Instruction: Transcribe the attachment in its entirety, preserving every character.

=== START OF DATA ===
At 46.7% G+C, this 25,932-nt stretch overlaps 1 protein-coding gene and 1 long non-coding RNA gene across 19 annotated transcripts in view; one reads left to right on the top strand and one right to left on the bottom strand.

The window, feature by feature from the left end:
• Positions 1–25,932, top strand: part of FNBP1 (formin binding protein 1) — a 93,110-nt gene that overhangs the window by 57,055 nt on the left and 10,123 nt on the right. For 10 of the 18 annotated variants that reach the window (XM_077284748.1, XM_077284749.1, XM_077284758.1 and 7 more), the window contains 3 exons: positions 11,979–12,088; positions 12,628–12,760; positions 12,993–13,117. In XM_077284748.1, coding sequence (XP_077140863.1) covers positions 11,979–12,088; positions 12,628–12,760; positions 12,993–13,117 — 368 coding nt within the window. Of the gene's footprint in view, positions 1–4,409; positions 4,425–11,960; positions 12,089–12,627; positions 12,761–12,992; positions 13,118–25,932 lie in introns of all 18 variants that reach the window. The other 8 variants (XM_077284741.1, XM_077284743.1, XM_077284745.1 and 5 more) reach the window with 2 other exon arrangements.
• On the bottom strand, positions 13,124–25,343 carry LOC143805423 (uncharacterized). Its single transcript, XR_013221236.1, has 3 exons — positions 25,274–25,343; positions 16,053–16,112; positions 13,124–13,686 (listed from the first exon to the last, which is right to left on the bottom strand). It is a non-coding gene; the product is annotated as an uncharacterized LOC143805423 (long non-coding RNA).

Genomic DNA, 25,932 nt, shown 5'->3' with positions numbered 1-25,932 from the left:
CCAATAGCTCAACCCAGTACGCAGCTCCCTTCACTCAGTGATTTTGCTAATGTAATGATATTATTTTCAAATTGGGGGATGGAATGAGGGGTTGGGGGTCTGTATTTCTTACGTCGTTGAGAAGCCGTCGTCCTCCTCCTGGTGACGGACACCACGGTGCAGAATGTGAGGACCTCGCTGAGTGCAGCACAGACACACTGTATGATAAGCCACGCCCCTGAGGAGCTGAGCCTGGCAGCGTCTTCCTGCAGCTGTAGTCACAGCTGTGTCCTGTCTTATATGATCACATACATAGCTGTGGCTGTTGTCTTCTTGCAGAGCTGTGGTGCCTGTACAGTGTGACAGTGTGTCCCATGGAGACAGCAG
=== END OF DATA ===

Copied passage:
At 46.7% G+C, this 25,932-nt stretch overlaps 1 protein-coding gene and 1 long non-coding RNA gene across 19 annotated transcripts in view; one reads left to right on the top strand and one right to left on the bottom strand.

The window, feature by feature from the left end:
• Positions 1–25,932, top strand: part of FNBP1 (formin binding protein 1) — a 93,110-nt gene that overhangs the window by 57,055 nt on the left and 10,123 nt on the right. For 10 of the 18 annotated variants that reach the window (XM_077284748.1, XM_077284749.1, XM_077284758.1 and 7 more), the window contains 3 exons: positions 11,979–12,088; positions 12,628–12,760; positions 12,993–13,117. In XM_077284748.1, coding sequence (XP_077140863.1) covers positions 11,979–12,088; positions 12,628–12,760; positions 12,993–13,117 — 368 coding nt within the window. Of the gene's footprint in view, positions 1–4,409; positions 4,425–11,960; positions 12,089–12,627; positions 12,761–12,992; positions 13,118–25,932 lie in introns of all 18 variants that reach the window. The other 8 variants (XM_077284741.1, XM_077284743.1, XM_077284745.1 and 5 more) reach the window with 2 other exon arrangements.
• On the bottom strand, positions 13,124–25,343 carry LOC143805423 (uncharacterized). Its single transcript, XR_013221236.1, has 3 exons — positions 25,274–25,343; positions 16,053–16,112; positions 13,124–13,686 (listed from the first exon to the last, which is right to left on the bottom strand). It is a non-coding gene; the product is annotated as an uncharacterized LOC143805423 (long non-coding RNA).

Genomic DNA, 25,932 nt, shown 5'->3' with positions numbered 1-25,932 from the left:
CCAATAGCTCAACCCAGTACGCAGCTCCCTTCACTCAGTGATTTTGCTAATGTAATGATATTATTTTCAAATTGGGGGATGGAATGAGGGGTTGGGGGTCTGTATTTCTTACGTCGTTGAGAAGCCGTCGTCCTCCTCCTGGTGACGGACACCACGGTGCAGAATGTGAGGACCTCGCTGAGTGCAGCACAGACACACTGTATGATAAGCCACGCCCCTGAGGAGCTGAGCCTGGCAGCGTCTTCCTGCAGCTGTAGTCACAGCTGTGTCCTGTCTTATATGATCACATACATAGCTGTGGCTGTTGTCTTCTTGCAGAGCTGTGGTGCCTGTACAGTGTGACAGTGTGTCCCATGGAGACAGCAG